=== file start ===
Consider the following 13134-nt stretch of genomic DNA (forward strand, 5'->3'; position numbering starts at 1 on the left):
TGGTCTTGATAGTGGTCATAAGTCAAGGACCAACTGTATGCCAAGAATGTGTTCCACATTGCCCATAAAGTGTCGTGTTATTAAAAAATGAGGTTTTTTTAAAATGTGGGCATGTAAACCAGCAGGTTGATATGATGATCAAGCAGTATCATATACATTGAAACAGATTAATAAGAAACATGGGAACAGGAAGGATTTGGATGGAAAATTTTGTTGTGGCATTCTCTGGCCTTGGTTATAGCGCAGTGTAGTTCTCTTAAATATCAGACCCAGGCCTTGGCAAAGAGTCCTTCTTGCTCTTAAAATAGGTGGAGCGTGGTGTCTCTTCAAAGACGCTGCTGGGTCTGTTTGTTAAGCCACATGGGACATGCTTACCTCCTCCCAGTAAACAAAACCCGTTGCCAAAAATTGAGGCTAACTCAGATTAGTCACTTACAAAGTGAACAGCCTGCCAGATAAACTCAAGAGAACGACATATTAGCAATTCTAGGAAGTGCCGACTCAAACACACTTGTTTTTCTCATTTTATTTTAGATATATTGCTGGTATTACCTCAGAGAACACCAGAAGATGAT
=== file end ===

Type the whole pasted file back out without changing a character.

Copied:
Consider the following 13134-nt stretch of genomic DNA (forward strand, 5'->3'; position numbering starts at 1 on the left):
TGGTCTTGATAGTGGTCATAAGTCAAGGACCAACTGTATGCCAAGAATGTGTTCCACATTGCCCATAAAGTGTCGTGTTATTAAAAAATGAGGTTTTTTTAAAATGTGGGCATGTAAACCAGCAGGTTGATATGATGATCAAGCAGTATCATATACATTGAAACAGATTAATAAGAAACATGGGAACAGGAAGGATTTGGATGGAAAATTTTGTTGTGGCATTCTCTGGCCTTGGTTATAGCGCAGTGTAGTTCTCTTAAATATCAGACCCAGGCCTTGGCAAAGAGTCCTTCTTGCTCTTAAAATAGGTGGAGCGTGGTGTCTCTTCAAAGACGCTGCTGGGTCTGTTTGTTAAGCCACATGGGACATGCTTACCTCCTCCCAGTAAACAAAACCCGTTGCCAAAAATTGAGGCTAACTCAGATTAGTCACTTACAAAGTGAACAGCCTGCCAGATAAACTCAAGAGAACGACATATTAGCAATTCTAGGAAGTGCCGACTCAAACACACTTGTTTTTCTCATTTTATTTTAGATATATTGCTGGTATTACCTCAGAGAACACCAGAAGATGAT